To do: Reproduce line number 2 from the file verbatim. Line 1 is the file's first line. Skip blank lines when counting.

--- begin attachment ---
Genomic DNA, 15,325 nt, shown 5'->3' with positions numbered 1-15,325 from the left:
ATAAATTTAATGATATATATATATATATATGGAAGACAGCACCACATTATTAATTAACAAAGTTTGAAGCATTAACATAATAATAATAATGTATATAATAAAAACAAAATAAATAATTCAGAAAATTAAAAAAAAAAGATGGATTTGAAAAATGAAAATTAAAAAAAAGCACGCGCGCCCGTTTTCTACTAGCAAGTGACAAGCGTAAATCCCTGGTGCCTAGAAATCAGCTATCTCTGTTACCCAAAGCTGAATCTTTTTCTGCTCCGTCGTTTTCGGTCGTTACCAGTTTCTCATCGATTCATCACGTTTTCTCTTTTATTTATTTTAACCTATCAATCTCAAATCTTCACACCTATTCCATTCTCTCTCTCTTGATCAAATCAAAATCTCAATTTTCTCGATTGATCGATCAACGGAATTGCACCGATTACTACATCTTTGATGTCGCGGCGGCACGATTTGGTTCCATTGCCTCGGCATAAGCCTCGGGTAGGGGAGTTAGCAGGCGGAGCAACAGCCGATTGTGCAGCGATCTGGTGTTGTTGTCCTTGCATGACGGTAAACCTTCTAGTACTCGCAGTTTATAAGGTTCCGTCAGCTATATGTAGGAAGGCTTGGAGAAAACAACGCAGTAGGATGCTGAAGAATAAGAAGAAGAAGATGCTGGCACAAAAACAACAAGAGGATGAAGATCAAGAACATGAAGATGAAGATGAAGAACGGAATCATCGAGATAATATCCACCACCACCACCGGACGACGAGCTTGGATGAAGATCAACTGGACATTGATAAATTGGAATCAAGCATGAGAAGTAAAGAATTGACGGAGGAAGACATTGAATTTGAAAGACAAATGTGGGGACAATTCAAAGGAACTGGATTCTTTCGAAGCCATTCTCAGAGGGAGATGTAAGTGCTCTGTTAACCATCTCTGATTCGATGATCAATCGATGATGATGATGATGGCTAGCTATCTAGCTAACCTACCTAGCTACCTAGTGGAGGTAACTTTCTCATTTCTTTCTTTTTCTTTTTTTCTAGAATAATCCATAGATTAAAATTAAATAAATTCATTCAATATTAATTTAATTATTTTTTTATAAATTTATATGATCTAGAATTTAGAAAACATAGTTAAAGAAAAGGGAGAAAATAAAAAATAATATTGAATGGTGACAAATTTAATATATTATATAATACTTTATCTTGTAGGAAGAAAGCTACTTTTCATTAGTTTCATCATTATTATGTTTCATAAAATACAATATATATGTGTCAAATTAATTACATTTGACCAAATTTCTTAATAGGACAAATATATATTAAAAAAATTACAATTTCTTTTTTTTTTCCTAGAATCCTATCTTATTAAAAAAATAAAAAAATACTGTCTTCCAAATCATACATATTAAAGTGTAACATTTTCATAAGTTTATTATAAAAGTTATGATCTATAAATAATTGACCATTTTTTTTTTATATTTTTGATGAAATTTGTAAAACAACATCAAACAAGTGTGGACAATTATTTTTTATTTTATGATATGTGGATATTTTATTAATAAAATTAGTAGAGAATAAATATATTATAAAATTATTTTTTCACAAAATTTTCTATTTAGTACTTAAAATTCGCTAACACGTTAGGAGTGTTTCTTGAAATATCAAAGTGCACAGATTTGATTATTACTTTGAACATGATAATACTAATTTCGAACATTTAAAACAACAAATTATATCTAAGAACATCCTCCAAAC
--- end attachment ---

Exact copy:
ATAAATTTAATGATATATATATATATATATGGAAGACAGCACCACATTATTAATTAACAAAGTTTGAAGCATTAACATAATAATAATAATGTATATAATAAAAACAAAATAAATAATTCAGAAAATTAAAAAAAAAAGATGGATTTGAAAAATGAAAATTAAAAAAAAGCACGCGCGCCCGTTTTCTACTAGCAAGTGACAAGCGTAAATCCCTGGTGCCTAGAAATCAGCTATCTCTGTTACCCAAAGCTGAATCTTTTTCTGCTCCGTCGTTTTCGGTCGTTACCAGTTTCTCATCGATTCATCACGTTTTCTCTTTTATTTATTTTAACCTATCAATCTCAAATCTTCACACCTATTCCATTCTCTCTCTCTTGATCAAATCAAAATCTCAATTTTCTCGATTGATCGATCAACGGAATTGCACCGATTACTACATCTTTGATGTCGCGGCGGCACGATTTGGTTCCATTGCCTCGGCATAAGCCTCGGGTAGGGGAGTTAGCAGGCGGAGCAACAGCCGATTGTGCAGCGATCTGGTGTTGTTGTCCTTGCATGACGGTAAACCTTCTAGTACTCGCAGTTTATAAGGTTCCGTCAGCTATATGTAGGAAGGCTTGGAGAAAACAACGCAGTAGGATGCTGAAGAATAAGAAGAAGAAGATGCTGGCACAAAAACAACAAGAGGATGAAGATCAAGAACATGAAGATGAAGATGAAGAACGGAATCATCGAGATAATATCCACCACCACCACCGGACGACGAGCTTGGATGAAGATCAACTGGACATTGATAAATTGGAATCAAGCATGAGAAGTAAAGAATTGACGGAGGAAGACATTGAATTTGAAAGACAAATGTGGGGACAATTCAAAGGAACTGGATTCTTTCGAAGCCATTCTCAGAGGGAGATGTAAGTGCTCTGTTAACCATCTCTGATTCGATGATCAATCGATGATGATGATGATGGCTAGCTATCTAGCTAACCTACCTAGCTACCTAGTGGAGGTAACTTTCTCATTTCTTTCTTTTTCTTTTTTTCTAGAATAATCCATAGATTAAAATTAAATAAATTCATTCAATATTAATTTAATTATTTTTTTATAAATTTATATGATCTAGAATTTAGAAAACATAGTTAAAGAAAAGGGAGAAAATAAAAAATAATATTGAATGGTGACAAATTTAATATATTATATAATACTTTATCTTGTAGGAAGAAAGCTACTTTTCATTAGTTTCATCATTATTATGTTTCATAAAATACAATATATATGTGTCAAATTAATTACATTTGACCAAATTTCTTAATAGGACAAATATATATTAAAAAAATTACAATTTCTTTTTTTTTTCCTAGAATCCTATCTTATTAAAAAAATAAAAAAATACTGTCTTCCAAATCATACATATTAAAGTGTAACATTTTCATAAGTTTATTATAAAAGTTATGATCTATAAATAATTGACCATTTTTTTTTTATATTTTTGATGAAATTTGTAAAACAACATCAAACAAGTGTGGACAATTATTTTTTATTTTATGATATGTGGATATTTTATTAATAAAATTAGTAGAGAATAAATATATTATAAAATTATTTTTTCACAAAATTTTCTATTTAGTACTTAAAATTCGCTAACACGTTAGGAGTGTTTCTTGAAATATCAAAGTGCACAGATTTGATTATTACTTTGAACATGATAATACTAATTTCGAACATTTAAAACAACAAATTATATCTAAGAACATCCTCCAAAC